LMU 90 – The Health Benefits of Substituting Soy Protein for Animal Protein
Source: Sports and Exercise Nutrition (Textbook fourth edition – 2013)
Lifestyle Medicine Update (May 19, 2018)
In the last century, dietary habits in North America and many developed regions have evolved significantly. Historically, protein intake was evenly split between animal and plant sources. However, modern diets now consist of two-thirds animal-based proteins. While these animal proteins provide essential amino acids vital for bodily functions, they also often come with a downside: saturated fats, linked to heart diseases and certain cancers. This article explores the consequences of this dietary shift and introduces soy protein as a promising alternative. Soy, found in products like tofu and miso, offers all essential amino acids while potentially improving heart health and reducing cancer risk.
The Protein Dilemma:
- Animal-based protein offers optimal concentrations of essential amino acids for key bodily protein synthesis.
- However, many animal products are high in saturated fats, increasing the risk of heart diseases and certain cancers.
- Animal foods lack protective phytonutrients, leaving us vulnerable to various health threats.
- Combining plant foods like grains and legumes can provide all essential amino acids.
- Soy protein, derived from soybeans, stands out as the only plant-based source containing all required amino acids.
The Benefits of Soy Protein:
- Substituting soy protein for animal protein has shown health benefits in controlled clinical trials.
- It reduces blood pressure, triglycerides, total cholesterol, and oxidized LDL-cholesterol.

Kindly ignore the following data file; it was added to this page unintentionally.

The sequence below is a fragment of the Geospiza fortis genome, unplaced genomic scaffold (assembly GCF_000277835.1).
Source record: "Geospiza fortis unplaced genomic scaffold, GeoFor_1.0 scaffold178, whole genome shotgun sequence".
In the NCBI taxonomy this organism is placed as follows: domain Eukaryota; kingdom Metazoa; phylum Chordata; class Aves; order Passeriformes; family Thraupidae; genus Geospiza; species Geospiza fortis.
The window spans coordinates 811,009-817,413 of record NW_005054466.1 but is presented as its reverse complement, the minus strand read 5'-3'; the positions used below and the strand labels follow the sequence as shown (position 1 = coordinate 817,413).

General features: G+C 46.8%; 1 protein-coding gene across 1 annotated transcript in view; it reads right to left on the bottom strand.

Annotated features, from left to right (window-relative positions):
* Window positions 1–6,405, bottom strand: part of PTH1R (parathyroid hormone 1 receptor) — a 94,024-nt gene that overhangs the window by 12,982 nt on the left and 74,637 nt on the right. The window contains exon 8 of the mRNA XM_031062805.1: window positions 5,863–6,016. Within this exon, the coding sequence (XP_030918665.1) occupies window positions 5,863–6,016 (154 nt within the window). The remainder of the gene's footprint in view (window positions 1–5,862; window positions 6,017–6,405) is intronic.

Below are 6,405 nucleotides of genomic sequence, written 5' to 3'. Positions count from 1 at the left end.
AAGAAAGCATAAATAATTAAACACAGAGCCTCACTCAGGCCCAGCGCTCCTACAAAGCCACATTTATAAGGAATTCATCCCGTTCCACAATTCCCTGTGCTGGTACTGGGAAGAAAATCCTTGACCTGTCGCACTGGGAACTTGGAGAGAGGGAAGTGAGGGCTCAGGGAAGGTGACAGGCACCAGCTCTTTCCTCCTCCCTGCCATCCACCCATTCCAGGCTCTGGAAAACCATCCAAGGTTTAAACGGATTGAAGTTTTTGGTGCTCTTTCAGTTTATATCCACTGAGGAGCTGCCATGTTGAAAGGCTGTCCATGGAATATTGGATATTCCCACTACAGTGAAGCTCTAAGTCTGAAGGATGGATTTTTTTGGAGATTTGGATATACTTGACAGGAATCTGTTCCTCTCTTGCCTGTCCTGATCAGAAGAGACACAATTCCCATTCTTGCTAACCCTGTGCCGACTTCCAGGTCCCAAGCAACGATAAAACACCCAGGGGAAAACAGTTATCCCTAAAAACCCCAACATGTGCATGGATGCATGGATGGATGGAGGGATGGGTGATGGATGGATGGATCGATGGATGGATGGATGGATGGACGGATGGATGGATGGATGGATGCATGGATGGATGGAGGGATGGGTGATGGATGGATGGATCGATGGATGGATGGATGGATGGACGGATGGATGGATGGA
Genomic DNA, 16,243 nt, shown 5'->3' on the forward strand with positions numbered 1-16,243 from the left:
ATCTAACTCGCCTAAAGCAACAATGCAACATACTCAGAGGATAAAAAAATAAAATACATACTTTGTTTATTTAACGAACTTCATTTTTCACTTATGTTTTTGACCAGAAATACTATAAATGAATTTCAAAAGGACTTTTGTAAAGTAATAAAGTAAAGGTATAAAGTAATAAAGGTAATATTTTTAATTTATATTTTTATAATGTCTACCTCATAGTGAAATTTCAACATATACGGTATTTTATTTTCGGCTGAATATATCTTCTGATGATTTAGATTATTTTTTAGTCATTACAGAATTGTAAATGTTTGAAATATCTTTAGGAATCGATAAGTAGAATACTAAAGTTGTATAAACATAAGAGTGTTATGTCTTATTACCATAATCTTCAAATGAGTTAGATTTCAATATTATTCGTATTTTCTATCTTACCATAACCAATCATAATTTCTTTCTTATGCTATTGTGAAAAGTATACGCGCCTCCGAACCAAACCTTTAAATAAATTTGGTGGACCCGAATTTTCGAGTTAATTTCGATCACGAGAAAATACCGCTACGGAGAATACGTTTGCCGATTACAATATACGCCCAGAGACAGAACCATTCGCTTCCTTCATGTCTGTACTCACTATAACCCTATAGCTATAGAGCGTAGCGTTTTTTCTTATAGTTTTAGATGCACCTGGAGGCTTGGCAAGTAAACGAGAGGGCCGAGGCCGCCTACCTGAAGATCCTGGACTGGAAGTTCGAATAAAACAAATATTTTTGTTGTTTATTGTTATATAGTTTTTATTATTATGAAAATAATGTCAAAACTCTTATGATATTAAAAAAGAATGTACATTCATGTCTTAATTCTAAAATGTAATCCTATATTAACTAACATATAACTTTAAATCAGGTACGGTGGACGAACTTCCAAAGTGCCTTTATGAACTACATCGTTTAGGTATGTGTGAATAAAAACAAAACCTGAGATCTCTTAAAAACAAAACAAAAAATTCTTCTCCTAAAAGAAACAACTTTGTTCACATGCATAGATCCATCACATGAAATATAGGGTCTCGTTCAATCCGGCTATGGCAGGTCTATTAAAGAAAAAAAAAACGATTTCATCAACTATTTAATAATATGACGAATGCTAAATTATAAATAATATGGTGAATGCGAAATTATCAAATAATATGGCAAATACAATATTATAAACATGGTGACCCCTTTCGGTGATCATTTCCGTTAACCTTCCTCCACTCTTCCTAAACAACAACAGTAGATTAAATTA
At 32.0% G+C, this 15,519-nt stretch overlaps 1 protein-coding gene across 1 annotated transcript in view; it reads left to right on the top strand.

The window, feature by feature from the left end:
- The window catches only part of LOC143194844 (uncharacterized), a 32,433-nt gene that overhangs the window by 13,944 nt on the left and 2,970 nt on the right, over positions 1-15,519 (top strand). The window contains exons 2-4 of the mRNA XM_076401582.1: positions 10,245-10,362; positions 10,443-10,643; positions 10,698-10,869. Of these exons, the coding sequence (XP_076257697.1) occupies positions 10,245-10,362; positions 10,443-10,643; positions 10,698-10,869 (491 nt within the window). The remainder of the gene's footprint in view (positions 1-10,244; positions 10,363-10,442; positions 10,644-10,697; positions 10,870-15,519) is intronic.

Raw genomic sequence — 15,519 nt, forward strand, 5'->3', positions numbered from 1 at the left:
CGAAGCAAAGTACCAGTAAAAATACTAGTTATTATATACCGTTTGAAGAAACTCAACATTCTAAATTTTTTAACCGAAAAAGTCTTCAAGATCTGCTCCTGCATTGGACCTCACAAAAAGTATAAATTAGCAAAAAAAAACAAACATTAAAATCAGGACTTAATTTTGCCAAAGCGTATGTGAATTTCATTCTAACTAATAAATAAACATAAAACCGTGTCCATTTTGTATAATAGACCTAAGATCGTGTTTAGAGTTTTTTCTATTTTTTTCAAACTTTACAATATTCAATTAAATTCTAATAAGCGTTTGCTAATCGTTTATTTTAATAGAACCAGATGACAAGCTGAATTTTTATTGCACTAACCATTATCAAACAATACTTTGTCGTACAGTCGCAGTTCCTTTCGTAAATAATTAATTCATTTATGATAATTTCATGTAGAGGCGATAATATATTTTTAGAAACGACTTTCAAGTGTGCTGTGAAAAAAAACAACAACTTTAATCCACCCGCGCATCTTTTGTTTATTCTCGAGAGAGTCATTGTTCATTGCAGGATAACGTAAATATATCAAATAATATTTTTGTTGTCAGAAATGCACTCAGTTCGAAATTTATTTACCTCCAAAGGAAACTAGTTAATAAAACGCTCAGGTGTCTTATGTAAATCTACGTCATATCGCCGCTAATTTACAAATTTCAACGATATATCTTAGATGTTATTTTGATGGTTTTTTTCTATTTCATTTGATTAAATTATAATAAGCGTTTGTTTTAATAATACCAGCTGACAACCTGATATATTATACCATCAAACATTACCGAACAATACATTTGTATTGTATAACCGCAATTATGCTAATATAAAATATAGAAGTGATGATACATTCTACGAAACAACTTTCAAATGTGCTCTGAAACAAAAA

- Soy protein raises HDL-cholesterol, promoting the removal of artery-clogging cholesterol.
- It lowers blood homocysteine levels, reducing the risk of heart attacks and strokes.
- Higher soy consumption is linked to the prevention of prostate and breast cancer, and breast cancer recurrence.
- Isoflavones and protease inhibitors in soy are key anti-cancer agents.
- Cut back on high-fat animal foods (except omega-3-containing fish).
- Eliminate deep-fried, breaded, and battered foods, as well as creamy salad dressings.
- Opt for skinless chicken breast, turkey breast, Cornish hen, egg whites, and low-fat dairy.
- Incorporate soy foods like tofu, soy-based veggie products, miso, tempeh, and edamame.
- Consider soy protein shakes to increase protein intake if necessary.
- Textured vegetable protein can replace meat in various dishes like sauces and lasagnas.
Substituting soy products for animal products is a simple yet effective way to maintain ideal cholesterol levels and reduce the risk factors for heart disease. Numerous clinical trials support the health benefits of this dietary shift.
- Sasaki A, Nagatake T, Egami R et al. Obesity suppresses cell-competition-mediated apical elimination of RasV-12-transformed cells from epithelial tissues. Cell Reports, vol 23, issue 4. P:974-982. April 2018. [DOI]
Eat Smart, Live Well, Look Great
Dr. James Meschino
ABOUT THE AUTHOR
Dr. James Meschino, DC, MS, ROHP, is an educator, author, and researcher having lectured to thousands of healthcare professionals across North America. He holds a Master’s Degree in Science with specialties in human nutrition and biology and is recognized as an expert in the field of nutrition, anti-aging, fitness, and wellness as well as the author of numerous books.